When you think of classic 80s high school comedies, three films come to mind—Sixteen Candles, Breakfast Club and Pretty in Pink. A fourth film, however, once mentioned might make a listener put it at the top of the list. It’s funnier and much more quotable—(“Two dollars,” and “Do you have any idea what the street value of this mountain is?”). It’s Better Off Dead, directed by Savage Steve Holland and starring John Cusack as Lane.
While dealing with young love like the other movies, Better Off Dead focuses on another challenge of youthhood—car repair. Lane’s father, played by Ogden David Stiers of M*A*S*H, mentions the car twice, and his words read like Shakespeare writing from the office. His dad wants to “take a meeting” to talk about “the mystery car, which, even as we speak, darkens our domain under a moldy tarp” and “in an auto cocoon on my front lawn.”
When Monique (Diana Franklin), the French foreign exchange student from across the street, asks about it it’s the first time we learn that the car is a Camaro. Later, Lane finds Monique under his car with parts laid out around it. The tarp mostly covers it, so we still don’t get a look at it. She urges him to work on it, but he explains, “I have a great fear of tools. I once made a birdhouse in wood shop and the fair housing committee condemned it.” That, however, is nothing an 80’s montage scene can’t fix.
When Lane finally turns the engine over we are face-to-face with a black 1967 Chevrolet Camaro, right up on the grill and hood like the point of an arrow, all to the tune of “Mannish Boy,” the rocking blues song by Muddy Waters.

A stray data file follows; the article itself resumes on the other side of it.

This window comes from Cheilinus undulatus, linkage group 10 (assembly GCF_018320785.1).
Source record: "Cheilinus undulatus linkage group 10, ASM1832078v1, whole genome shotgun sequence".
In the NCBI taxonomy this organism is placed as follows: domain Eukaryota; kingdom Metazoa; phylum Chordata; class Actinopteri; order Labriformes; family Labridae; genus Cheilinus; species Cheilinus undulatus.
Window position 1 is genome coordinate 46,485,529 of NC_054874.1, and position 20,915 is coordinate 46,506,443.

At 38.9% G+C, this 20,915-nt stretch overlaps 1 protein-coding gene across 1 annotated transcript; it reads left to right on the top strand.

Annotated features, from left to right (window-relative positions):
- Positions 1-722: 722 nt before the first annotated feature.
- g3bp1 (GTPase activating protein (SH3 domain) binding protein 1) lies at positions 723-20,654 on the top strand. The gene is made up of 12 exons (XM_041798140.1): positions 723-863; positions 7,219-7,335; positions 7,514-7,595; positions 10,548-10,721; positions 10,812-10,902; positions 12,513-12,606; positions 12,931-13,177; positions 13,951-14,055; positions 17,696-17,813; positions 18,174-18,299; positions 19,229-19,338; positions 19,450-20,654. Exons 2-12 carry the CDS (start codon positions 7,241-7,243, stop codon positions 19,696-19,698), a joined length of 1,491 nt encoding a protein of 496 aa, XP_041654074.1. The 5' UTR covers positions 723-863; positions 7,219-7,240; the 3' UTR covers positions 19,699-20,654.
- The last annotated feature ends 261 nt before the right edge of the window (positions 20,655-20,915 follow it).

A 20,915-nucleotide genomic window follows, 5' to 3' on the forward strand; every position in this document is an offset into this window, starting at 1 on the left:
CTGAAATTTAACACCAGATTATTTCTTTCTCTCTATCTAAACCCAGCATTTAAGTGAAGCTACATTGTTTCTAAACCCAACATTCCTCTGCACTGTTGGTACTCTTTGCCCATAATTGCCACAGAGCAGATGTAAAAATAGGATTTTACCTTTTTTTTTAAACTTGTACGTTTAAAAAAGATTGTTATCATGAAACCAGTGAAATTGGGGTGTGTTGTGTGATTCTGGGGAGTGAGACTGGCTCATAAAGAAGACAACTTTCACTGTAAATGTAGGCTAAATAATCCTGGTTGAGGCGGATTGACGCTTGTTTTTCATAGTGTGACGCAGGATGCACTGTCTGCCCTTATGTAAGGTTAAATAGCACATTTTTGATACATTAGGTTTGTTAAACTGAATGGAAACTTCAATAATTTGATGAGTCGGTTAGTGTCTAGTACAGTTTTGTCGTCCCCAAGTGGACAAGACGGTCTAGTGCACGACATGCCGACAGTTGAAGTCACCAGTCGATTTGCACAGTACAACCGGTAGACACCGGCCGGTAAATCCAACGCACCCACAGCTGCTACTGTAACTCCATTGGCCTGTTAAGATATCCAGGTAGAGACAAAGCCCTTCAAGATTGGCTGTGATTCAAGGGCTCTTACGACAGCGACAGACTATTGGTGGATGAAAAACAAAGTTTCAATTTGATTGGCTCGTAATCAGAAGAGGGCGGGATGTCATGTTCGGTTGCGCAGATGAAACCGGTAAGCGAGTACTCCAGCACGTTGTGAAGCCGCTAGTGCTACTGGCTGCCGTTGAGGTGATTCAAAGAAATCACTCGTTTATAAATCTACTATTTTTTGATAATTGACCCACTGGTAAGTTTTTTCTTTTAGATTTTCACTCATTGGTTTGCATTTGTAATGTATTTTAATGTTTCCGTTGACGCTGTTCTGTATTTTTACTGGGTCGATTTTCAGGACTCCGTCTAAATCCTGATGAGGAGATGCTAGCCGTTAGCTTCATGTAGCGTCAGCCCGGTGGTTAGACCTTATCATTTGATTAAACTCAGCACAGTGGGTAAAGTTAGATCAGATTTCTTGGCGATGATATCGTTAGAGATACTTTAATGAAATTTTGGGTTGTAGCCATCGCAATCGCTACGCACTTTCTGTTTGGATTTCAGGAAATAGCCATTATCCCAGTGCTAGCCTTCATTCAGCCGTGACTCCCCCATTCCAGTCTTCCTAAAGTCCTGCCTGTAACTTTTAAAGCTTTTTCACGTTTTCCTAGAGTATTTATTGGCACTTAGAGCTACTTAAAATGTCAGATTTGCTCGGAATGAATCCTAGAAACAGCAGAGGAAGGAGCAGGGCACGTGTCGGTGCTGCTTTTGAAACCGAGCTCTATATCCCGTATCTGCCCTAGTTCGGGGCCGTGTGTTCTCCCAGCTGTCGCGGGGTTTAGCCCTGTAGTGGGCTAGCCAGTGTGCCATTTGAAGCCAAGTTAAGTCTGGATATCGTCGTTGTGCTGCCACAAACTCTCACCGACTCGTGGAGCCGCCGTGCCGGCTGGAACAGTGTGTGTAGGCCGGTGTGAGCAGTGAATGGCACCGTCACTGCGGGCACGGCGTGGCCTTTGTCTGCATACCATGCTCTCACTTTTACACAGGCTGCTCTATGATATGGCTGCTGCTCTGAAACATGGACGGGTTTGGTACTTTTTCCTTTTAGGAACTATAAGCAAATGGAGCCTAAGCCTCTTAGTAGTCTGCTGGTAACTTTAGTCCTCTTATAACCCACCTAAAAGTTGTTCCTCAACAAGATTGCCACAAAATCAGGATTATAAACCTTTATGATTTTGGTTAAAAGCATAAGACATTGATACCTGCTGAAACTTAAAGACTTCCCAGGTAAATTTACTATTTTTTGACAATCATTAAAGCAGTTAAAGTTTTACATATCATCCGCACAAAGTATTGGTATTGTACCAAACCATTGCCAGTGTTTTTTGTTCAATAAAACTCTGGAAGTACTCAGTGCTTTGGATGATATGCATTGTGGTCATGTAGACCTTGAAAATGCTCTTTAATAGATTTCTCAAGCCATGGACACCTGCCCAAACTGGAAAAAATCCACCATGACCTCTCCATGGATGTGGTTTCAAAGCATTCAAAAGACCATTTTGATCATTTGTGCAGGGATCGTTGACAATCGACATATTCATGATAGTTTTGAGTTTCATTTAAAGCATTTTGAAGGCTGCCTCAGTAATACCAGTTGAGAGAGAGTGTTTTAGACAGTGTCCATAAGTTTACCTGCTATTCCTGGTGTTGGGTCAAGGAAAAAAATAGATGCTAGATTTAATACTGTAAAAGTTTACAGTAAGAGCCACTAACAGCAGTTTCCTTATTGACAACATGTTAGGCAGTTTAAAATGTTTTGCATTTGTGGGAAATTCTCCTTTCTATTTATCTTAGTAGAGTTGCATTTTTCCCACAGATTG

The car slides out of the garage into the sunlight, we see the grill and the chrome in its shining entirety, and it goes by in all its inky blackness, leaving us back at the garage before we can get a good look at the whole machine.
Then Lane and Monique pull up to a stoplight. Next to them are the brothers, Yee Sook Ree (Yuji Okumoto) and Chen Ree (Brian Imada) in a red 1965 Ford Falcon. One brother doesn’t speak English, and the other speaks only like Howard Cosell from “Wide World of Sports”. They’ve met four times at the same traffic light for a drag race, the first three of which the brothers won. But they don’t even get going before the Camaro is just gone. We never even get to see the cars race.
We catch a couple of glimpses of the Camaro again, but we finally get to see it in all its glory for the final shot of the film before the credits when Lane, Monique and the car are somehow at home plate at Dodger Stadium. Chrome vividly outlines the black car, and the camera backs away and up as the paperboy rides vigorously towards them.